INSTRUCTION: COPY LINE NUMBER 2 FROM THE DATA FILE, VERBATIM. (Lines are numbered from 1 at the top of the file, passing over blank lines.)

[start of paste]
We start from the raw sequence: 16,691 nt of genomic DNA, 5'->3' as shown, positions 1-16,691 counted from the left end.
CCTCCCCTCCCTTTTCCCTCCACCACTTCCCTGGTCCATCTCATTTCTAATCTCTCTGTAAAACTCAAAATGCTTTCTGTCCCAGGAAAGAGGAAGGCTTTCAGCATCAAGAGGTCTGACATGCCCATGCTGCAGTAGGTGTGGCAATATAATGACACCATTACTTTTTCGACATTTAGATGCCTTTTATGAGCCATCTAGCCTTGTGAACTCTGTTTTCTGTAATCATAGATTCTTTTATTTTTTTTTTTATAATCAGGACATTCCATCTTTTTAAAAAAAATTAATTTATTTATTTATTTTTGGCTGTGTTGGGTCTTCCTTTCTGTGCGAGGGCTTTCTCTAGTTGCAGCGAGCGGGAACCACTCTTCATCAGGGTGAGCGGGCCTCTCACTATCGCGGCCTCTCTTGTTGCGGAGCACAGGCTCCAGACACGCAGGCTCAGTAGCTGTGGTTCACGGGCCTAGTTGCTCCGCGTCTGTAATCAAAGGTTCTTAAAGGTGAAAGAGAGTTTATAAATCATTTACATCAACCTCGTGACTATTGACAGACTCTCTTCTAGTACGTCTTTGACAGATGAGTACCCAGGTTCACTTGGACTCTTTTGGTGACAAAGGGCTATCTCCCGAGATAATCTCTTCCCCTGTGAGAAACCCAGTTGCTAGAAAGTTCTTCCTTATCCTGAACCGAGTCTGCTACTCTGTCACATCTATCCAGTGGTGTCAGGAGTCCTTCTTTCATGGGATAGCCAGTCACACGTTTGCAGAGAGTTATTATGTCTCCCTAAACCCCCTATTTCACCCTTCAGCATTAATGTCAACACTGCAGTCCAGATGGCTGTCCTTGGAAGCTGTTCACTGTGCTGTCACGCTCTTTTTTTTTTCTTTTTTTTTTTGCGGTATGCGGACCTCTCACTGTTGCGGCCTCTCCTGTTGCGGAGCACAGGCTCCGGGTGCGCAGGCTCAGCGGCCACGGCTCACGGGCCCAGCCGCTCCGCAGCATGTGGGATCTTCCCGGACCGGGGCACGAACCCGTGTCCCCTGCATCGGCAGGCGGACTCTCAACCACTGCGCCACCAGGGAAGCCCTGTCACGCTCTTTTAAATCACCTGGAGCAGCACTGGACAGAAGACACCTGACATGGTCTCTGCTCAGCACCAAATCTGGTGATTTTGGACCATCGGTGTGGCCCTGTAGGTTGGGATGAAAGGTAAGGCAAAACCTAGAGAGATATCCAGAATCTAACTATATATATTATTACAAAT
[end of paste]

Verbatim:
CCTCCCCTCCCTTTTCCCTCCACCACTTCCCTGGTCCATCTCATTTCTAATCTCTCTGTAAAACTCAAAATGCTTTCTGTCCCAGGAAAGAGGAAGGCTTTCAGCATCAAGAGGTCTGACATGCCCATGCTGCAGTAGGTGTGGCAATATAATGACACCATTACTTTTTCGACATTTAGATGCCTTTTATGAGCCATCTAGCCTTGTGAACTCTGTTTTCTGTAATCATAGATTCTTTTATTTTTTTTTTTATAATCAGGACATTCCATCTTTTTAAAAAAAATTAATTTATTTATTTATTTTTGGCTGTGTTGGGTCTTCCTTTCTGTGCGAGGGCTTTCTCTAGTTGCAGCGAGCGGGAACCACTCTTCATCAGGGTGAGCGGGCCTCTCACTATCGCGGCCTCTCTTGTTGCGGAGCACAGGCTCCAGACACGCAGGCTCAGTAGCTGTGGTTCACGGGCCTAGTTGCTCCGCGTCTGTAATCAAAGGTTCTTAAAGGTGAAAGAGAGTTTATAAATCATTTACATCAACCTCGTGACTATTGACAGACTCTCTTCTAGTACGTCTTTGACAGATGAGTACCCAGGTTCACTTGGACTCTTTTGGTGACAAAGGGCTATCTCCCGAGATAATCTCTTCCCCTGTGAGAAACCCAGTTGCTAGAAAGTTCTTCCTTATCCTGAACCGAGTCTGCTACTCTGTCACATCTATCCAGTGGTGTCAGGAGTCCTTCTTTCATGGGATAGCCAGTCACACGTTTGCAGAGAGTTATTATGTCTCCCTAAACCCCCTATTTCACCCTTCAGCATTAATGTCAACACTGCAGTCCAGATGGCTGTCCTTGGAAGCTGTTCACTGTGCTGTCACGCTCTTTTTTTTTTCTTTTTTTTTTTGCGGTATGCGGACCTCTCACTGTTGCGGCCTCTCCTGTTGCGGAGCACAGGCTCCGGGTGCGCAGGCTCAGCGGCCACGGCTCACGGGCCCAGCCGCTCCGCAGCATGTGGGATCTTCCCGGACCGGGGCACGAACCCGTGTCCCCTGCATCGGCAGGCGGACTCTCAACCACTGCGCCACCAGGGAAGCCCTGTCACGCTCTTTTAAATCACCTGGAGCAGCACTGGACAGAAGACACCTGACATGGTCTCTGCTCAGCACCAAATCTGGTGATTTTGGACCATCGGTGTGGCCCTGTAGGTTGGGATGAAAGGTAAGGCAAAACCTAGAGAGATATCCAGAATCTAACTATATATATTATTACAAAT